Q: This year, most of our extended family will be coming to our house for the holidays, and I’m concerned that my three children (ages 8, 11 and 13) will probably not be on their best behavior. We understand that they’ll be excited by their grandparents’ and cousins’ presence (and presents!) as well as annoyed that they can’t just go in their bedrooms and ignore their relatives if they become frustrated with the toddlers’ antics or their uncle who keeps repeating himself. But come on, it’s only for one day, and I think they should be able to handle the excitement as well as the frustration! In addition, I would like them to be verbally polite — asking instead of demanding and using appropriate language. I don’t expect perfection, but what should I expect and what can I do to encourage their politeness?
A: The holidays can bring out the best in us, but also promote some big-time rudeness and self-absorption. Take a look at the following points, which I believe to be basic for any family gathering:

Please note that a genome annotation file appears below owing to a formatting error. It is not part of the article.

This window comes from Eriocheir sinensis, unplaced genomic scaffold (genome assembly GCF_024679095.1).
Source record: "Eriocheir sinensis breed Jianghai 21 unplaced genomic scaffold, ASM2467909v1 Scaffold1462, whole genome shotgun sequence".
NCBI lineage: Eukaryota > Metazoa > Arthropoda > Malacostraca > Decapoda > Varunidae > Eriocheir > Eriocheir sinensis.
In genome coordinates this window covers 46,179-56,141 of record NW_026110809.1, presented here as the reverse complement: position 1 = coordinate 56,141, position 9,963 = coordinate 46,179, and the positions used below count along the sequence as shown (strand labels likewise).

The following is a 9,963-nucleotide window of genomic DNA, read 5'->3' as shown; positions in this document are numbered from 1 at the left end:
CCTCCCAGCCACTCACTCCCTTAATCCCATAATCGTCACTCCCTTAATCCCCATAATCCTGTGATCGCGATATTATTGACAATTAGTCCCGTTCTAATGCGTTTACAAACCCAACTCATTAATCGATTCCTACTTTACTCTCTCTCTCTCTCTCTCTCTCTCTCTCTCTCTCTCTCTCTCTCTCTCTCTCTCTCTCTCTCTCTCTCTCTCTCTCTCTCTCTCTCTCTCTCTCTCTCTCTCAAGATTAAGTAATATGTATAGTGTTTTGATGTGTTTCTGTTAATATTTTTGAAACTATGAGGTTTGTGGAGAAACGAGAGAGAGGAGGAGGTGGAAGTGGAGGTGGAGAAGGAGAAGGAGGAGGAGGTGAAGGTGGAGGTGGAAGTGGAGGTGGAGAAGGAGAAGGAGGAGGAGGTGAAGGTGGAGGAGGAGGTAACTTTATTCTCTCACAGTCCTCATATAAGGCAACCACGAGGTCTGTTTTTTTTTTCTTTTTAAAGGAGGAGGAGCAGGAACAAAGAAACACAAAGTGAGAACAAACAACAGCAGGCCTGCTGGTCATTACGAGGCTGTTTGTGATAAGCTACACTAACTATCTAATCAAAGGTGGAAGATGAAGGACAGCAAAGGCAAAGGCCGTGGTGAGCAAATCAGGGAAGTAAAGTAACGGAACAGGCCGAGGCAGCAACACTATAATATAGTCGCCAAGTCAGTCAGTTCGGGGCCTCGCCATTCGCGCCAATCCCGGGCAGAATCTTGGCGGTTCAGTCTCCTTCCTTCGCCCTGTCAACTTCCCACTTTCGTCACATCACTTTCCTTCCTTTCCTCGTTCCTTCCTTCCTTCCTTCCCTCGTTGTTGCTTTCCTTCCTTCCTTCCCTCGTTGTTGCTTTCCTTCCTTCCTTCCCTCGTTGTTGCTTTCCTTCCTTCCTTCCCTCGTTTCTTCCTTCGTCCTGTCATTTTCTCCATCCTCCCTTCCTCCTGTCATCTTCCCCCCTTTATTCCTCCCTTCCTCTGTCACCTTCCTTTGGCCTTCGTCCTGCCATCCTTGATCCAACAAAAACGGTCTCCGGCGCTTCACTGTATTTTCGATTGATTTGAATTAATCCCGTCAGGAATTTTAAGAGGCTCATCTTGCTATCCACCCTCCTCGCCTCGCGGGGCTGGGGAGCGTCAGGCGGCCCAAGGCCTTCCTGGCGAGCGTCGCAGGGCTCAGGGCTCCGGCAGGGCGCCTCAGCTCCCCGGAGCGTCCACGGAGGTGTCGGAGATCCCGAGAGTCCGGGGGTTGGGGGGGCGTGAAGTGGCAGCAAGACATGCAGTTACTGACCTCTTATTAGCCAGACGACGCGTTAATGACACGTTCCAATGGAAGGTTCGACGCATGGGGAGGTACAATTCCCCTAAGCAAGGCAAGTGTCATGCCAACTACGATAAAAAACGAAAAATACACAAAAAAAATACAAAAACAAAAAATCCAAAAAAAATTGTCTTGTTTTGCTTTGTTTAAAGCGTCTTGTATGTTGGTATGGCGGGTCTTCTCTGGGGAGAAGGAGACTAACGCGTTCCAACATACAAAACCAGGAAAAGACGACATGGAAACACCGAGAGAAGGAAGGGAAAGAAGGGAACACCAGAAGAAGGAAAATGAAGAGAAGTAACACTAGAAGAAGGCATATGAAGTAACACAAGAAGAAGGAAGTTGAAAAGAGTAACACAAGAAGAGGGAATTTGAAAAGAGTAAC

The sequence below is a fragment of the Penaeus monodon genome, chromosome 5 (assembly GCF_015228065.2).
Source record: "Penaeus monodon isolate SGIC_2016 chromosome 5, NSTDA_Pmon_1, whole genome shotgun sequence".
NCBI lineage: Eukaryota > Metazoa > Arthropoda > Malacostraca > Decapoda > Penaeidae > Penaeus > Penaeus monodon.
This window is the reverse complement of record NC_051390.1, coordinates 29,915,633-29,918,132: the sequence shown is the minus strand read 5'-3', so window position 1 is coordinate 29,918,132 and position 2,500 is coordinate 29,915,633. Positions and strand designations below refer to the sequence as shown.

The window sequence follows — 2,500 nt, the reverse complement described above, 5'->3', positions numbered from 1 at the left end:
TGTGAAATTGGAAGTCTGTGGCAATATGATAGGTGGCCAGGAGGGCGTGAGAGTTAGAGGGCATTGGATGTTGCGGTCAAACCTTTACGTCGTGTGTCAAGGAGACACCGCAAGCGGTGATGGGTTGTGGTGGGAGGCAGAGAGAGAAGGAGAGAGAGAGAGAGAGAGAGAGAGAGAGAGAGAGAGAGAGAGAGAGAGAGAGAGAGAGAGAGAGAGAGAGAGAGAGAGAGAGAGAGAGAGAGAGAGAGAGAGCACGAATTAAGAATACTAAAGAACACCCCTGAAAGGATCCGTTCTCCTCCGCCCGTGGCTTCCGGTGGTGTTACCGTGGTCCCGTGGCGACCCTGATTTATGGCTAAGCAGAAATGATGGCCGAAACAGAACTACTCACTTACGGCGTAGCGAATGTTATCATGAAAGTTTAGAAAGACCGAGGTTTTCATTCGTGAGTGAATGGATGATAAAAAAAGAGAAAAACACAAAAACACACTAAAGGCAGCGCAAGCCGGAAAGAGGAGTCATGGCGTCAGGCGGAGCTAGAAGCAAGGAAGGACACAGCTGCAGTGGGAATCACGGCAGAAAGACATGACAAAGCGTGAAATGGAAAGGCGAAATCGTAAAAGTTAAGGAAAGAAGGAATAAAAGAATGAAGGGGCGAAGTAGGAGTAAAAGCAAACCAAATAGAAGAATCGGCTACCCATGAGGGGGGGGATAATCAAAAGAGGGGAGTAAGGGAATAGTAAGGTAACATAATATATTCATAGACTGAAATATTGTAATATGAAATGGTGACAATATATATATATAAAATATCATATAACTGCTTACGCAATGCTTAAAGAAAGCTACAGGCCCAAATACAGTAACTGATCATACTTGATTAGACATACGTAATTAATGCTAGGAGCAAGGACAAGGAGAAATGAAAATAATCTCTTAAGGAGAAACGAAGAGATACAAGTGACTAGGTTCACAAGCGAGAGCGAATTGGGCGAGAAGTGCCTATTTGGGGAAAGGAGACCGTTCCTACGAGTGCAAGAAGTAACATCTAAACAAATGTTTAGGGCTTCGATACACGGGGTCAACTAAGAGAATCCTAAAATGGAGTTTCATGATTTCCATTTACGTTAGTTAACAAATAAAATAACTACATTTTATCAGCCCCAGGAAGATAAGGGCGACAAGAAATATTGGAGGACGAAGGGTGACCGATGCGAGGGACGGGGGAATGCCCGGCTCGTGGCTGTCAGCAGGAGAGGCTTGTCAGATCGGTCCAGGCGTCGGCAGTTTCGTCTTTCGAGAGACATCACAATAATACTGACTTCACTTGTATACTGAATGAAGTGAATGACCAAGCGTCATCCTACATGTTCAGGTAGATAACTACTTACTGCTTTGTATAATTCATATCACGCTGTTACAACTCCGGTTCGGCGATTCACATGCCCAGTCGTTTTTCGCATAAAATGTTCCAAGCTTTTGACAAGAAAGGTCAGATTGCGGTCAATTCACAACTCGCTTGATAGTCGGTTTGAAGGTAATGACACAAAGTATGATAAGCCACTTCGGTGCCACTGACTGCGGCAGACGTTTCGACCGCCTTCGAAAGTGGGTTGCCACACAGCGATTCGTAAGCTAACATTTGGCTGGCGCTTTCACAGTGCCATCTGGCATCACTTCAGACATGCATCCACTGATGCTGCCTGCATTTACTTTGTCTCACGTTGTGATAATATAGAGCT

Expect the magic words
Please, thank you and excuse me are the basics of a polite vocabulary, but don’t fall into the trap of believing that just because you remind your kids to use these words that they will do so automatically. As with any habit, it takes consistency to instill a new behavior. Expect your children to need consistent reminders until the magic words become second nature. Discuss with your kids what words you’d like them to use to get your attention — instead of interrupting, have them say “excuse me.” It’s important for parents to regularly use these respectful words and phrases themselves when interacting with their children — modeling goes a long way toward teaching, reinforcing and maintaining polite verbiage and behavior.
Coach your kids to ask, not demand